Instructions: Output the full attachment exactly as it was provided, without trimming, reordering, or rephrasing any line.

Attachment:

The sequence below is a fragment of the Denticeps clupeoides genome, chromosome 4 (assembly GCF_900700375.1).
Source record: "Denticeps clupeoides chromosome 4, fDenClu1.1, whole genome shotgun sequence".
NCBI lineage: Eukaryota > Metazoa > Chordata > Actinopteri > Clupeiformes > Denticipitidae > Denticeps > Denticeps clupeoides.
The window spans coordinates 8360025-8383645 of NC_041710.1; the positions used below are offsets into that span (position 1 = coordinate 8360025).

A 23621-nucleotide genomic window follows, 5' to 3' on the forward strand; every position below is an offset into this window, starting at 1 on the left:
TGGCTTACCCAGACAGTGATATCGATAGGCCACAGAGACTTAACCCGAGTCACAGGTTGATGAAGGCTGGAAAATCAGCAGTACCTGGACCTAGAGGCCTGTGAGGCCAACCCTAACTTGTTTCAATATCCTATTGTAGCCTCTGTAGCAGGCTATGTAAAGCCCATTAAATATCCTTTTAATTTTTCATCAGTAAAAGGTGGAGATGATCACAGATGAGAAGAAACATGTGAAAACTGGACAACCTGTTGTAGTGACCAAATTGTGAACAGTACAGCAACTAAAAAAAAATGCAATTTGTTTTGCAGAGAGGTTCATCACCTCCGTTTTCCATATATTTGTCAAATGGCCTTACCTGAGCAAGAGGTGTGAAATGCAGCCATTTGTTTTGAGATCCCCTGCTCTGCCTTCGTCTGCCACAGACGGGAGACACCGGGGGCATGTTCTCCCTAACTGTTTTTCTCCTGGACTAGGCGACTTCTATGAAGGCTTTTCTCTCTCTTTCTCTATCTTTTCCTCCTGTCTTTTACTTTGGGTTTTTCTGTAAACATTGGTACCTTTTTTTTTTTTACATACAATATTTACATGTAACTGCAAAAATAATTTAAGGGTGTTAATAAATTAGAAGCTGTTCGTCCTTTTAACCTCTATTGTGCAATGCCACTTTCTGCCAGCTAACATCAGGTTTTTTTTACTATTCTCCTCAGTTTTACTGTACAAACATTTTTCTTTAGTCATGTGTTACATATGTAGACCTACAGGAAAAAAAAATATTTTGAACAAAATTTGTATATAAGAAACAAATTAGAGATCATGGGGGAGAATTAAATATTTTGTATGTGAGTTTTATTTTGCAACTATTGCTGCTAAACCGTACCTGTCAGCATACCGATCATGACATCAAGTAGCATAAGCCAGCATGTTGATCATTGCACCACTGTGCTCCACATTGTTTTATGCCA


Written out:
The sequence below is a fragment of the Denticeps clupeoides genome, chromosome 4 (assembly GCF_900700375.1).
Source record: "Denticeps clupeoides chromosome 4, fDenClu1.1, whole genome shotgun sequence".
NCBI lineage: Eukaryota > Metazoa > Chordata > Actinopteri > Clupeiformes > Denticipitidae > Denticeps > Denticeps clupeoides.
The window spans coordinates 8360025-8383645 of NC_041710.1; the positions used below are offsets into that span (position 1 = coordinate 8360025).

A 23621-nucleotide genomic window follows, 5' to 3' on the forward strand; every position below is an offset into this window, starting at 1 on the left:
TGGCTTACCCAGACAGTGATATCGATAGGCCACAGAGACTTAACCCGAGTCACAGGTTGATGAAGGCTGGAAAATCAGCAGTACCTGGACCTAGAGGCCTGTGAGGCCAACCCTAACTTGTTTCAATATCCTATTGTAGCCTCTGTAGCAGGCTATGTAAAGCCCATTAAATATCCTTTTAATTTTTCATCAGTAAAAGGTGGAGATGATCACAGATGAGAAGAAACATGTGAAAACTGGACAACCTGTTGTAGTGACCAAATTGTGAACAGTACAGCAACTAAAAAAAAATGCAATTTGTTTTGCAGAGAGGTTCATCACCTCCGTTTTCCATATATTTGTCAAATGGCCTTACCTGAGCAAGAGGTGTGAAATGCAGCCATTTGTTTTGAGATCCCCTGCTCTGCCTTCGTCTGCCACAGACGGGAGACACCGGGGGCATGTTCTCCCTAACTGTTTTTCTCCTGGACTAGGCGACTTCTATGAAGGCTTTTCTCTCTCTTTCTCTATCTTTTCCTCCTGTCTTTTACTTTGGGTTTTTCTGTAAACATTGGTACCTTTTTTTTTTTTACATACAATATTTACATGTAACTGCAAAAATAATTTAAGGGTGTTAATAAATTAGAAGCTGTTCGTCCTTTTAACCTCTATTGTGCAATGCCACTTTCTGCCAGCTAACATCAGGTTTTTTTTACTATTCTCCTCAGTTTTACTGTACAAACATTTTTCTTTAGTCATGTGTTACATATGTAGACCTACAGGAAAAAAAAATATTTTGAACAAAATTTGTATATAAGAAACAAATTAGAGATCATGGGGGAGAATTAAATATTTTGTATGTGAGTTTTATTTTGCAACTATTGCTGCTAAACCGTACCTGTCAGCATACCGATCATGACATCAAGTAGCATAAGCCAGCATGTTGATCATTGCACCACTGTGCTCCACATTGTTTTATGCCA